The day started auspiciously. The haze from Hammertown stretched far and wide, as the sun came up to the east. It was a little cold, but racers and spectators alike were hot for the main event – the Ultra4 Nitto King Of The Hammers.
The Marines did a flyover following the national anthem. Flying three abreast, the helicopters floated by as the national anthem concluded. A serviceman got the honors of flying the green flag. Moments later, Jason Scherer and Loren Healy were off.
Johnson Valley was once again the battleground for dozens of 4400 racers, sending veterans and newbies alike into the grinder. Here’s how it all went down!
Racers Get Rocked (And Rolled)
Once again riding with LGE-CTS founder Louie in his F-250, we aborted an attempt to head off the racers on the first lap before Guacamole. Instead, we went to the ever-popular Backdoor and set up for the leaders to roll through. Was Scherer still in the lead? We would find out soon enough.
Sure enough, there was Scherer. He had a good lead on Healy, about 3-4 minutes behind. Then came two, three, four more cars –Vaughn Gittin Jr., a couple of Campbells, and others. Someone lost a tire coming down the pit of Backdoor. At one point, five cars were bunched up, all revving engines and waiting their turn to go through the hazardous obstacle. All made it across fine.
Around 11am, we headed back to camp to get a fresh read on things. The leaders were now well into Lap Two and it was Healy, JP Gomez and Scherer in that order. Louie left Hammertown to go get more fuel, so we had to wait a little while for another shuttle driver to come in.
While we were waiting for another shuttle driver to come in, we saw on the live feed that Healy was still in first, along with JP Gomez in 2nd and Scherer in 3rd. It looked like JP cut the course quite a bit, as did Scherer, going from Upper Sledgehammer into Jackhammer.
Looking again, Scherer was now in 2nd place, and Healy’s lead had shrunk significantly. We were tired of sitting around and waiting for another shuttle driver to come along, so we hopped in my old Explorer and headed to Guacamole.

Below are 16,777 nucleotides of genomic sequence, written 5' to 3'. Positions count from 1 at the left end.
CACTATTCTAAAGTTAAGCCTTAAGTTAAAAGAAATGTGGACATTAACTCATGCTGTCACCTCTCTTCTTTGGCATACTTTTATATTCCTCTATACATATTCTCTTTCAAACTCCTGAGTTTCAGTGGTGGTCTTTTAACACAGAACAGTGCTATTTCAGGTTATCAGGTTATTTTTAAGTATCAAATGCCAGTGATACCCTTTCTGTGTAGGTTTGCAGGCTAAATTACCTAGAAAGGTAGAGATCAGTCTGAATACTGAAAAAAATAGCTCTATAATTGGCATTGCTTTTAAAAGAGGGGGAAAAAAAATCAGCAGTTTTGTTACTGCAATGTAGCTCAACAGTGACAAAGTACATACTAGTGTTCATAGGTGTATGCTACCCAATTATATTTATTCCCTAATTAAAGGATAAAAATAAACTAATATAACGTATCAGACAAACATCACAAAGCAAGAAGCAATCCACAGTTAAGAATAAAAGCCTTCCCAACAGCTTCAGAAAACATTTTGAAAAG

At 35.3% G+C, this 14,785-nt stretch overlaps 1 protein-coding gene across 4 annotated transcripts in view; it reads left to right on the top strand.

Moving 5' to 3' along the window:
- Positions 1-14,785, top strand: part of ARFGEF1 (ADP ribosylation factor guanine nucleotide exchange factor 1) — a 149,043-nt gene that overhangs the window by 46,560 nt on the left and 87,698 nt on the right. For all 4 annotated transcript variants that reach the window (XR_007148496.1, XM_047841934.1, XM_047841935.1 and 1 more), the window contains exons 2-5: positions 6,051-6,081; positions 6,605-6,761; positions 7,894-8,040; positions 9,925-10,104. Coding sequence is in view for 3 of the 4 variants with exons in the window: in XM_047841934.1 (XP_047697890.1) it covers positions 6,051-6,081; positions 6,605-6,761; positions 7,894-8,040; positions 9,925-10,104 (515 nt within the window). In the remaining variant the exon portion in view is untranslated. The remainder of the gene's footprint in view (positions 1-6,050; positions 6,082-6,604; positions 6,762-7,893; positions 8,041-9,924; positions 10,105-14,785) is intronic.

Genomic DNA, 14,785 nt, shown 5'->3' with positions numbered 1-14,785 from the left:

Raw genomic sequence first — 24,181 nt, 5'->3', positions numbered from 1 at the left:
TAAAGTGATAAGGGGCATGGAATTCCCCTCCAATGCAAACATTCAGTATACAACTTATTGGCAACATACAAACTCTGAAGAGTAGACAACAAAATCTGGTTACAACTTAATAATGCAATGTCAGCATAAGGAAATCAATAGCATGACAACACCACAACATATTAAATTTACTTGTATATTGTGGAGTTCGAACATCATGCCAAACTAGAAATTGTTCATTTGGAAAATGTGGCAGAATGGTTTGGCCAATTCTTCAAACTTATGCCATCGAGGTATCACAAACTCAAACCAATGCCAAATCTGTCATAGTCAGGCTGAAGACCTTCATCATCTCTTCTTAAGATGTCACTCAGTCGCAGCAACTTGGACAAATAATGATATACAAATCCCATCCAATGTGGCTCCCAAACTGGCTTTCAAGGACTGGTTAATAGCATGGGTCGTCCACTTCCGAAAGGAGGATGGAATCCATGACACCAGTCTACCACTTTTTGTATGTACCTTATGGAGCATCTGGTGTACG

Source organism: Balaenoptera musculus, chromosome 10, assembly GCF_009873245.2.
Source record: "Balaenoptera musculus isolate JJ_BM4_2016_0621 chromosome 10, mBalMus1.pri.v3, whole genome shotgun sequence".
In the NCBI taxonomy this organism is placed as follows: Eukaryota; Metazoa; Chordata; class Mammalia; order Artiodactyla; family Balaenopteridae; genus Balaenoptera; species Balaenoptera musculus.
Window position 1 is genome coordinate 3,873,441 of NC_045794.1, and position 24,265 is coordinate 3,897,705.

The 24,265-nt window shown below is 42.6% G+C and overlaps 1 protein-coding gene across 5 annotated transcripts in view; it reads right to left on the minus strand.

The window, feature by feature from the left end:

With scant cell reception, we looked on the YB Races app to see that Scherer overtook Healy in the rocks following Chocolate Thunder. Scherer was back in the lead, with JP Gomez, Cameron Steele, Bailey Campbell, and George Pronesti in a quartet about 1 race mile behind him.
Upon reaching Guacamole, we hoped to catch Scherer in the lead. Instead, who else but JP Gomez #82 rolled through, followed a few minutes later by Bailey Campbell #35. According to the app, Scherer was dead in the water near Race Mile 76. We had no idea what his status was. There were reports that the tracking app was lagging throughout the day, so it was anyone’s guess who was where at what time.
We made our way back to Hammertown to do one more check-in on the live feed. Bailey Campbell was the leader on official time, now on her third lap. Cameron Steele was in 2nd, and he was light years away. Randy Slawson was in physical 4th, but with time corrected, was actually in 3rd. If Bailey kept up her pace and progress, she could become the first Queen of the Hammers!
The Queen Of The Hammers That Almost Was
Suddenly, we saw on the feed that Bailey was stuck on the side of the track at Race Mile 114, just before the rocky sections. Cameron Steele was barreling now and closing the gap. And sure enough, he passed her as he made his way onto the Lap Three detour through Hell To Pay.